A number of studies have shown an inverse association between infection with Helicobacter pylori and oesophageal adenocarcinoma (OAC). The mechanism of the apparent protection against OAC by H pylori infection and, in particular, the role of gastric atrophy is disputed. The relationship between all stages of the oesophageal inflammation, metaplasia, adenocarcinoma sequence and H pylori infection and gastric atrophy was explored.
A case-control study involving 260 population controls, 227 OAC, 224 Barrett's oesophagus (BO) and 230 reflux oesophagitis (RO) patients recruited within Ireland was carried out. H pylori and CagA (cytotoxin-associated gene product A) infection was diagnosed serologically by western blot, and pepsinogen I and II levels were measured by enzyme immunoassay. Gastric atrophy was defined as a pepsinogen I/II ratio of <3.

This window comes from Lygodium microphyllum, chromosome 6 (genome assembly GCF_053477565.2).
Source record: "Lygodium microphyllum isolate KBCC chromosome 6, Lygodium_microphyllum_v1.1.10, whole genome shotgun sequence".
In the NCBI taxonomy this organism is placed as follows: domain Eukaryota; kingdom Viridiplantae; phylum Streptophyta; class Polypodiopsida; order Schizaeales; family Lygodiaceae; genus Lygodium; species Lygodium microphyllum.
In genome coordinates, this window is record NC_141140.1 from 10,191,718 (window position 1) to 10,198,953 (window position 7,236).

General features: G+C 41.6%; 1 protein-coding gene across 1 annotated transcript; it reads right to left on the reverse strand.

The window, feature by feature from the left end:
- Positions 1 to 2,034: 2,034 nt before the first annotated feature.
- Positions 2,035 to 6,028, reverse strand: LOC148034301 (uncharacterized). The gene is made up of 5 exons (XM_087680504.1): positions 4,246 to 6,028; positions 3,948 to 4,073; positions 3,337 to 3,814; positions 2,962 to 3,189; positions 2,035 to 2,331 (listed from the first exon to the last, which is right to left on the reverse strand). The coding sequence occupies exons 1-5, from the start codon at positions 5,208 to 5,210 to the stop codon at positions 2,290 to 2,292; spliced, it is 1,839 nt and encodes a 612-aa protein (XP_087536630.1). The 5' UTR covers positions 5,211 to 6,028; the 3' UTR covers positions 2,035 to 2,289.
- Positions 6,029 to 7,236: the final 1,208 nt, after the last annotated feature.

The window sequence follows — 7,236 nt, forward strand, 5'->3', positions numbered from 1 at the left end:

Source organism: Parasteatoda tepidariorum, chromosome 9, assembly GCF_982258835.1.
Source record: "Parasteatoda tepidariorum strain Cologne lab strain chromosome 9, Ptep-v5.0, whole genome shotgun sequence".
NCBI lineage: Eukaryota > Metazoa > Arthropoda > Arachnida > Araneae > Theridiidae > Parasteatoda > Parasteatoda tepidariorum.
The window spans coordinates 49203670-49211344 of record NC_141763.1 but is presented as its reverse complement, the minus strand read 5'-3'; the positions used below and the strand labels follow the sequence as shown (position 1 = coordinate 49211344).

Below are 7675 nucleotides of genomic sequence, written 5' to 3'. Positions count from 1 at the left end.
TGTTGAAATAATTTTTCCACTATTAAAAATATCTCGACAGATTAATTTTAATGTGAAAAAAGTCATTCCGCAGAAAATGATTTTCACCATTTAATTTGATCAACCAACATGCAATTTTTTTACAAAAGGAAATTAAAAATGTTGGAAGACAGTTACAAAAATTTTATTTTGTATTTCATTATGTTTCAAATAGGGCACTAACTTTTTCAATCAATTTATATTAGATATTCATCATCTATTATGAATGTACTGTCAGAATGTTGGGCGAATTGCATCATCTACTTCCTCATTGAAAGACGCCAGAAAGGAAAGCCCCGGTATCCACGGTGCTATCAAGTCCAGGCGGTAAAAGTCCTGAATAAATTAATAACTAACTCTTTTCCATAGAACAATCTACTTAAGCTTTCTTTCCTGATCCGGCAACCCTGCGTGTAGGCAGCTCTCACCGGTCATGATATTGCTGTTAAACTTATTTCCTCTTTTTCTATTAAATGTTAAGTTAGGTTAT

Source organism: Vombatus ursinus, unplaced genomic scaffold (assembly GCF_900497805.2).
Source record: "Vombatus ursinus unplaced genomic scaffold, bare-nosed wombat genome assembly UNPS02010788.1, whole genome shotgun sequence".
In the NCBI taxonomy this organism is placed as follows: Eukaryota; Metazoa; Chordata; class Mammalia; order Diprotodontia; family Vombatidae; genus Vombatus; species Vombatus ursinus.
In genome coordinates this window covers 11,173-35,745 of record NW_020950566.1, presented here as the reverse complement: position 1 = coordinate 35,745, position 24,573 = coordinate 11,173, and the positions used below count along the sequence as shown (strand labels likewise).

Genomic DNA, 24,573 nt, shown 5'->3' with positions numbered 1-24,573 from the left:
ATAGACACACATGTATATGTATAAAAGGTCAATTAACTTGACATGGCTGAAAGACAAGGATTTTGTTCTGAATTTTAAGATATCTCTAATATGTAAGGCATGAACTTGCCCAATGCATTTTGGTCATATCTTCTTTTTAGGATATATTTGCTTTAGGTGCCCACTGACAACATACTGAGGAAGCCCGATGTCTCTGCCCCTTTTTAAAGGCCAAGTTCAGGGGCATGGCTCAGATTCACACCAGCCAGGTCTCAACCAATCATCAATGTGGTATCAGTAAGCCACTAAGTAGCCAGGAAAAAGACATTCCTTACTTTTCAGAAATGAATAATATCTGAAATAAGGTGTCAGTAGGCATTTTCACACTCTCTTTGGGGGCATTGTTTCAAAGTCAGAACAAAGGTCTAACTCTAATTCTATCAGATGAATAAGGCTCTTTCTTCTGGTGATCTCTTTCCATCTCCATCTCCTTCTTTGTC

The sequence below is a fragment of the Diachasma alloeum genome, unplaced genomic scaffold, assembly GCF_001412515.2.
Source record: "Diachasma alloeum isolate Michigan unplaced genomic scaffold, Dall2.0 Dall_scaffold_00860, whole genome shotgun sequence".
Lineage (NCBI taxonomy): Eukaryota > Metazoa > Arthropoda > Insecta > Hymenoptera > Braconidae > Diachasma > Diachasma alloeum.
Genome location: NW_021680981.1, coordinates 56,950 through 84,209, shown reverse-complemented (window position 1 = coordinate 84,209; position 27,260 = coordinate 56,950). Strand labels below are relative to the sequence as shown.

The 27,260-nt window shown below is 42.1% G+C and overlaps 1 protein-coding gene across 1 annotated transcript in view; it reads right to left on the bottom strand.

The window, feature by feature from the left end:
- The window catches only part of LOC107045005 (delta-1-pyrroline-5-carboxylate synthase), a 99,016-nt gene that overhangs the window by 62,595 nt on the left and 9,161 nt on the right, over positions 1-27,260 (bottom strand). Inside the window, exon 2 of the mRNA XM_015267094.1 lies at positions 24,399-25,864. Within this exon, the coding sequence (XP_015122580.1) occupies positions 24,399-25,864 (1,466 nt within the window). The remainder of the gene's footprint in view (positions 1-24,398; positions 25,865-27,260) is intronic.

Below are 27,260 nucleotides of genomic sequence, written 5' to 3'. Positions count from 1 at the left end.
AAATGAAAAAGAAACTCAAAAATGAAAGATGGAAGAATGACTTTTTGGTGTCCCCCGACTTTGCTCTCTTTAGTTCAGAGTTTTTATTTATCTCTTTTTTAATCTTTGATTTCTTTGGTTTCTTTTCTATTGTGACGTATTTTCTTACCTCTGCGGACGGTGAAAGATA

H pylori seropositivity was inversely associated with OAC, BO and RO; adjusted ORs (95% CIs), 0.49 (0.31 to 0.76), 0.35 (0.22 to 0.56) and 0.42 (0.27 to 0.65), respectively. Gastric atrophy was uncommon (5.3% of all subjects), but was inversely associated with non-junctional OAC, BO and RO; adjusted ORs (95% CIs), 0.34 (0.10 to 1.24), 0.23 (0.05 to 0.96) and 0.27 (0.08 to 0.88), respectively. Inverse associations between H pylori and the disease states remained in gastric atrophy-negative patients.
H pylori infection and gastric atrophy are associated with a reduced risk of OAC, BO and RO. While use of the pepsinogen I/II ratio as a marker for gastric atrophy has limitations, these data suggest that although gastric atrophy is involved it may not fully explain the inverse associations observed with H pylori infection.